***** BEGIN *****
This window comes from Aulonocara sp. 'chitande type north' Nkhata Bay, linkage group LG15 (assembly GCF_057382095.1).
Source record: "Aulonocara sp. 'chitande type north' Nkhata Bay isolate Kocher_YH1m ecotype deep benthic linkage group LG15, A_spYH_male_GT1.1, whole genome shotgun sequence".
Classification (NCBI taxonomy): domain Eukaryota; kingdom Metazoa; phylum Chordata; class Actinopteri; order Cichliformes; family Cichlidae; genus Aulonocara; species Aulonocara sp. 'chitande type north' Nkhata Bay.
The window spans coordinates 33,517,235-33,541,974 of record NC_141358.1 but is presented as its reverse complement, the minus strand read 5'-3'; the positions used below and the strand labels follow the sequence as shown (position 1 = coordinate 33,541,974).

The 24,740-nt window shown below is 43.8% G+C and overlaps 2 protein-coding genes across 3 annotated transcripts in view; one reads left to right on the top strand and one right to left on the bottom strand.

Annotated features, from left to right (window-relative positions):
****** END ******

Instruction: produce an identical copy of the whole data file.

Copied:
This window comes from Aulonocara sp. 'chitande type north' Nkhata Bay, linkage group LG15 (assembly GCF_057382095.1).
Source record: "Aulonocara sp. 'chitande type north' Nkhata Bay isolate Kocher_YH1m ecotype deep benthic linkage group LG15, A_spYH_male_GT1.1, whole genome shotgun sequence".
Classification (NCBI taxonomy): domain Eukaryota; kingdom Metazoa; phylum Chordata; class Actinopteri; order Cichliformes; family Cichlidae; genus Aulonocara; species Aulonocara sp. 'chitande type north' Nkhata Bay.
The window spans coordinates 33,517,235-33,541,974 of record NC_141358.1 but is presented as its reverse complement, the minus strand read 5'-3'; the positions used below and the strand labels follow the sequence as shown (position 1 = coordinate 33,541,974).

The 24,740-nt window shown below is 43.8% G+C and overlaps 2 protein-coding genes across 3 annotated transcripts in view; one reads left to right on the top strand and one right to left on the bottom strand.

Annotated features, from left to right (window-relative positions):